“We were asking why he lied about Lester Holt.”

“I don’t think he lied,” Conway said.

“Um, I think he did,” said Brzezinski.

“Mika, a lie would mean he knew the man’s party registration,” argued Conway.

“So as president, would he say things that are false without knowing the truth?” asked a disbelieving Halperin. Unfortunately, co-host Joe Scarborough cut in then to wrap up the discussion, and he never got an answer.

(h/t Mediaite)


Trump Cites Hacked and Fake Online Polls to Prove He Won Debate

Part of Donald Trump’s persona is that he “wins all the time.” So what happens when he objectively loses in the first presidential debate in virtually every scientific poll by a far more prepared opponent? Apparently Trump goes into full denial and finds every online poll that supports the outcome he desired and it doesn’t help that pro-Trump media like Fox News joins him.

However there are a couple of problems with using online polls for gauging election results. First, they are not restricted to likely voters, so an 8-year old who is not of age can cast their vote. Scientific polls look for sample demographics that are in-line with the national population, online polls do not. Also, most online polls do little to prevent duplicate votes. For example, you can vote on a laptop, then a phone, then an iPad. You can also open the poll and vote in different browsers, such as Internet Explorer, Firefox, Chrome, and Safari. If you turn on a browser’s “privacy mode” then browser cookies are disabled, which are used to track your activity on a website, and this opens up to hacking using automated programs called “bots” which can continuously cast votes.

On top of the issues with online polling, each online poll Trump cited is either faked, didn’t exist, or was the victim of a coordinated hacking attack.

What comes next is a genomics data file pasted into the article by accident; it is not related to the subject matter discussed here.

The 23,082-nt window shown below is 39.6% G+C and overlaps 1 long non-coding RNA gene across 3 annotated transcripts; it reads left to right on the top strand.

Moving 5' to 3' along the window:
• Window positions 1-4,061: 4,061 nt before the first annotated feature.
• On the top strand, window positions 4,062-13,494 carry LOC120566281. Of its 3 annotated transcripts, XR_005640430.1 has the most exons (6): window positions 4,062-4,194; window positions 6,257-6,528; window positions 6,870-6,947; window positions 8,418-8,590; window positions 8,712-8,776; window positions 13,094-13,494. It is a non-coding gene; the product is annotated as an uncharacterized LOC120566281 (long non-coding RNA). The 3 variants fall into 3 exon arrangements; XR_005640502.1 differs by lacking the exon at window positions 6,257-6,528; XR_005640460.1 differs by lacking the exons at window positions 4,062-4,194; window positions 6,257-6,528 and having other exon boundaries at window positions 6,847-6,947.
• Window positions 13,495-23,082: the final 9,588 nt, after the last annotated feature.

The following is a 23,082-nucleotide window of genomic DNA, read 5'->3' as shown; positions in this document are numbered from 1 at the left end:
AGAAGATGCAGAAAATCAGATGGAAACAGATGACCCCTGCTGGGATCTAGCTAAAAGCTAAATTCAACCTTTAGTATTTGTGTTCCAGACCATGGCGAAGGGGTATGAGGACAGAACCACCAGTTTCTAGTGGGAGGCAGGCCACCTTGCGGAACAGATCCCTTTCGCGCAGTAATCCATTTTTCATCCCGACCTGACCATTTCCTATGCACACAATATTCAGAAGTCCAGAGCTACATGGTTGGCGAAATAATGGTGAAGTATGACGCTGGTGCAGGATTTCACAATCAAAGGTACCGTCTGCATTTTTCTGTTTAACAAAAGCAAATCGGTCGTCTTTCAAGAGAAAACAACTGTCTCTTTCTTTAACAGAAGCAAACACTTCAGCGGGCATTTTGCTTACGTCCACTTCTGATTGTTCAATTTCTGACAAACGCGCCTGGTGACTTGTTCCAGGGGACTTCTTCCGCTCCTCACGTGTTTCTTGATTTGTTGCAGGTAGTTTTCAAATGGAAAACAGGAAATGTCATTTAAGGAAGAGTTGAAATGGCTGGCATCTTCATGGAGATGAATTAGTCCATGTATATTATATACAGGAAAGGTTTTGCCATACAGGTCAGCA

For example, the morning after the debate Trump called into Fox and Friends and claimed:

“I won Slate,” Trump insisted on Fox & Friends Tuesday morning. “I won Drudge in almost 90% of the vote in the poll, I won Time Magazine. I won CBS. I won every single poll other than CNN.”

Trump also made the same claim at his event in Miami, Florida the same day. The reason why this is so strange is that CBS never held an online poll, they did however conduct a focus group of undecided voters, and Clinton came out ahead.

Later, Trump tweeted out an image of 11 online surveys which he felt backed up his claims.

Again, outside of the inherent problems with online polling, some of the numbers did not even match up. The white supremacist site held a more scientific poll which had Clinton winning at 48% to Trump’s 43%, a far cry from Trump winning at 75% as he claims.

But most important, every single one of these polls were the victim of a coordinated attack by hackers on 4chan, who used automated bots to vote multiple times and skew the results.


In the end, even Fox News had to remind employees that unscientific online polls “do not meet our editorial standards,” and had to go so far as to reprimand Trump spokesperson Sean Hannity for continuously using online polls to justify his belief that Trump won.

Even so, Sean Hannity still continues to push these online polls on his show in defiance of ethics and standards.

In Post-Debate Interview, Trump Again Criticizes Pageant-Winner’s Weight

At the end of Monday night’s presidential debate, Hillary Clinton accused Donald Trump of taunting one of his former Miss Universe contestants about her weight.

Clinton said the Republican nominee’s criticisms of Alicia Machado, a Venezuelan who won the Miss Universe contest in 1996, was “one of the worst things he said” about women. “He called this woman Miss Piggy. Then he called her Miss Housekeeping because she was Latina.”

While Trump appeared to dispute Clinton’s accusation on the debate stage, he called into Fox and Friends Tuesday morning and once again called Machado fat.

“I know that person. That person was a Miss Universe person,” Trump told the Fox News morning show. “And she was the worst we ever had, the worst, the absolute worst, she was impossible,” he said. “She gained a massive amount of weight, and it was a real problem. We had a real problem. Not only that, her attitude.”

With his past statements about Machado playing into critiques Clinton wanted to make at Monday night’s high-profile debate, the Clinton campaign was quick to pounce. An hour after the debate ended, her campaign tweeted a two-minute video about Machado’s experience with Trump.